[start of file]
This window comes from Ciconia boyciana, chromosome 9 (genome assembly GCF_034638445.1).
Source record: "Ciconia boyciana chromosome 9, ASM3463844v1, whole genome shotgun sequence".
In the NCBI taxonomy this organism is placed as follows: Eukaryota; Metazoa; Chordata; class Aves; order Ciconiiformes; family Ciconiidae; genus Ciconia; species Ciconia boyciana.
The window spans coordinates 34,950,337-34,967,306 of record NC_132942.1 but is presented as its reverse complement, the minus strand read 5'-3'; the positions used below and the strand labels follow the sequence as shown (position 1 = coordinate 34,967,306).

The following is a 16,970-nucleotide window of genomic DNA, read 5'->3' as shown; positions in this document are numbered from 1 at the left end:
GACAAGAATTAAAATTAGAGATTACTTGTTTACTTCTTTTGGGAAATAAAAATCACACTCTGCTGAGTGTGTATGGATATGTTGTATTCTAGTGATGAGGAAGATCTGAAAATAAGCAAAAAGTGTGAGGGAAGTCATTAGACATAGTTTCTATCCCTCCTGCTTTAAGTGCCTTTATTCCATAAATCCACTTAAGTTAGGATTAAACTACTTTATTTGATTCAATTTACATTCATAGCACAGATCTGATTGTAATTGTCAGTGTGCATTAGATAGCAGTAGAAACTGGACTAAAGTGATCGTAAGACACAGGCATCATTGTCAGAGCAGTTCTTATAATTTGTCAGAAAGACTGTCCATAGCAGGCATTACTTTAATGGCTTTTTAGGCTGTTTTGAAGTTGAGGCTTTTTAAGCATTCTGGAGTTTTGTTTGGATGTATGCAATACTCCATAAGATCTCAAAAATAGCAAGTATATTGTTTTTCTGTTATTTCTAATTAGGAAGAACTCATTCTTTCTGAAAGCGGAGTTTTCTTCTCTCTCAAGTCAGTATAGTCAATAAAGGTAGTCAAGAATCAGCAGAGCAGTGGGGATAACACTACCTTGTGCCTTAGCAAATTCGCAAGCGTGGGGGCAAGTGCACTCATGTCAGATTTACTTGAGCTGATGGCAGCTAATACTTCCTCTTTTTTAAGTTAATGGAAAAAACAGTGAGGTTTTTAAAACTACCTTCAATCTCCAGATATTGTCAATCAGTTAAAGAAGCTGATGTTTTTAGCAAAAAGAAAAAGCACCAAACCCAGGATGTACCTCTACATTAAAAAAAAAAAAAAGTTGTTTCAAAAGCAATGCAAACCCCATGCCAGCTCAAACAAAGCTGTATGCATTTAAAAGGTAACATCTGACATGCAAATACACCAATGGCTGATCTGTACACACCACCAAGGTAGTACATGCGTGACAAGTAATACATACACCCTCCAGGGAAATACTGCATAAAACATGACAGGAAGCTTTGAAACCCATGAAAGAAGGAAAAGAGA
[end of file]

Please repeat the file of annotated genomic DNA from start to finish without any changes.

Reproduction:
This window comes from Ciconia boyciana, chromosome 9 (genome assembly GCF_034638445.1).
Source record: "Ciconia boyciana chromosome 9, ASM3463844v1, whole genome shotgun sequence".
In the NCBI taxonomy this organism is placed as follows: Eukaryota; Metazoa; Chordata; class Aves; order Ciconiiformes; family Ciconiidae; genus Ciconia; species Ciconia boyciana.
The window spans coordinates 34,950,337-34,967,306 of record NC_132942.1 but is presented as its reverse complement, the minus strand read 5'-3'; the positions used below and the strand labels follow the sequence as shown (position 1 = coordinate 34,967,306).

The following is a 16,970-nucleotide window of genomic DNA, read 5'->3' as shown; positions in this document are numbered from 1 at the left end:
GACAAGAATTAAAATTAGAGATTACTTGTTTACTTCTTTTGGGAAATAAAAATCACACTCTGCTGAGTGTGTATGGATATGTTGTATTCTAGTGATGAGGAAGATCTGAAAATAAGCAAAAAGTGTGAGGGAAGTCATTAGACATAGTTTCTATCCCTCCTGCTTTAAGTGCCTTTATTCCATAAATCCACTTAAGTTAGGATTAAACTACTTTATTTGATTCAATTTACATTCATAGCACAGATCTGATTGTAATTGTCAGTGTGCATTAGATAGCAGTAGAAACTGGACTAAAGTGATCGTAAGACACAGGCATCATTGTCAGAGCAGTTCTTATAATTTGTCAGAAAGACTGTCCATAGCAGGCATTACTTTAATGGCTTTTTAGGCTGTTTTGAAGTTGAGGCTTTTTAAGCATTCTGGAGTTTTGTTTGGATGTATGCAATACTCCATAAGATCTCAAAAATAGCAAGTATATTGTTTTTCTGTTATTTCTAATTAGGAAGAACTCATTCTTTCTGAAAGCGGAGTTTTCTTCTCTCTCAAGTCAGTATAGTCAATAAAGGTAGTCAAGAATCAGCAGAGCAGTGGGGATAACACTACCTTGTGCCTTAGCAAATTCGCAAGCGTGGGGGCAAGTGCACTCATGTCAGATTTACTTGAGCTGATGGCAGCTAATACTTCCTCTTTTTTAAGTTAATGGAAAAAACAGTGAGGTTTTTAAAACTACCTTCAATCTCCAGATATTGTCAATCAGTTAAAGAAGCTGATGTTTTTAGCAAAAAGAAAAAGCACCAAACCCAGGATGTACCTCTACATTAAAAAAAAAAAAAAGTTGTTTCAAAAGCAATGCAAACCCCATGCCAGCTCAAACAAAGCTGTATGCATTTAAAAGGTAACATCTGACATGCAAATACACCAATGGCTGATCTGTACACACCACCAAGGTAGTACATGCGTGACAAGTAATACATACACCCTCCAGGGAAATACTGCATAAAACATGACAGGAAGCTTTGAAACCCATGAAAGAAGGAAAAGAGA